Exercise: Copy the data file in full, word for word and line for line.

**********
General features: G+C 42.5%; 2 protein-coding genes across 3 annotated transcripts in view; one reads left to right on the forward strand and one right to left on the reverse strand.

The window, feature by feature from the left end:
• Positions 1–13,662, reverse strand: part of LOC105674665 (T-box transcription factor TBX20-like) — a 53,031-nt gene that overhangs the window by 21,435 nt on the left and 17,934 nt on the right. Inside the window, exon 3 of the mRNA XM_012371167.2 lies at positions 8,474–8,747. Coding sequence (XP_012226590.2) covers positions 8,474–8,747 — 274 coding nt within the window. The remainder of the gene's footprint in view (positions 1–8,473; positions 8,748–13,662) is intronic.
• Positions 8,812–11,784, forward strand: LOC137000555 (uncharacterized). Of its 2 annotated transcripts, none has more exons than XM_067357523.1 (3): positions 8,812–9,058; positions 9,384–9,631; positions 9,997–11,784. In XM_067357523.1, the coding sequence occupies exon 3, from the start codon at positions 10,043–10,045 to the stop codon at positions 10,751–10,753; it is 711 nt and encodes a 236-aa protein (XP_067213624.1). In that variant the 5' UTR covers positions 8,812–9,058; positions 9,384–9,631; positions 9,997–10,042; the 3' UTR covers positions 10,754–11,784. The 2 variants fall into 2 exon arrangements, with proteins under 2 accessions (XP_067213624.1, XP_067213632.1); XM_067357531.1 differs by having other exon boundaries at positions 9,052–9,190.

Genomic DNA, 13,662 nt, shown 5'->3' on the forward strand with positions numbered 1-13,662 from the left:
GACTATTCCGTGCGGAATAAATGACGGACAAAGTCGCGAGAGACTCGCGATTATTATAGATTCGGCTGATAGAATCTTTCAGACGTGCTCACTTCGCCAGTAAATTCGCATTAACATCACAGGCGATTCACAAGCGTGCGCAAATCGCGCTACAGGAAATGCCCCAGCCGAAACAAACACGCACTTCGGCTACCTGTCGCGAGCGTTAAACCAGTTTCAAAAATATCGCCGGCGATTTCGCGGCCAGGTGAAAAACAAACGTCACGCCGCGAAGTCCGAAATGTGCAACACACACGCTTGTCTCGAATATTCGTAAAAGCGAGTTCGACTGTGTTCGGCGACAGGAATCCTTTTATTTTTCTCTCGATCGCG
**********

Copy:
General features: G+C 42.5%; 2 protein-coding genes across 3 annotated transcripts in view; one reads left to right on the forward strand and one right to left on the reverse strand.

The window, feature by feature from the left end:
• Positions 1–13,662, reverse strand: part of LOC105674665 (T-box transcription factor TBX20-like) — a 53,031-nt gene that overhangs the window by 21,435 nt on the left and 17,934 nt on the right. Inside the window, exon 3 of the mRNA XM_012371167.2 lies at positions 8,474–8,747. Coding sequence (XP_012226590.2) covers positions 8,474–8,747 — 274 coding nt within the window. The remainder of the gene's footprint in view (positions 1–8,473; positions 8,748–13,662) is intronic.
• Positions 8,812–11,784, forward strand: LOC137000555 (uncharacterized). Of its 2 annotated transcripts, none has more exons than XM_067357523.1 (3): positions 8,812–9,058; positions 9,384–9,631; positions 9,997–11,784. In XM_067357523.1, the coding sequence occupies exon 3, from the start codon at positions 10,043–10,045 to the stop codon at positions 10,751–10,753; it is 711 nt and encodes a 236-aa protein (XP_067213624.1). In that variant the 5' UTR covers positions 8,812–9,058; positions 9,384–9,631; positions 9,997–10,042; the 3' UTR covers positions 10,754–11,784. The 2 variants fall into 2 exon arrangements, with proteins under 2 accessions (XP_067213624.1, XP_067213632.1); XM_067357531.1 differs by having other exon boundaries at positions 9,052–9,190.

Genomic DNA, 13,662 nt, shown 5'->3' on the forward strand with positions numbered 1-13,662 from the left:
GACTATTCCGTGCGGAATAAATGACGGACAAAGTCGCGAGAGACTCGCGATTATTATAGATTCGGCTGATAGAATCTTTCAGACGTGCTCACTTCGCCAGTAAATTCGCATTAACATCACAGGCGATTCACAAGCGTGCGCAAATCGCGCTACAGGAAATGCCCCAGCCGAAACAAACACGCACTTCGGCTACCTGTCGCGAGCGTTAAACCAGTTTCAAAAATATCGCCGGCGATTTCGCGGCCAGGTGAAAAACAAACGTCACGCCGCGAAGTCCGAAATGTGCAACACACACGCTTGTCTCGAATATTCGTAAAAGCGAGTTCGACTGTGTTCGGCGACAGGAATCCTTTTATTTTTCTCTCGATCGCG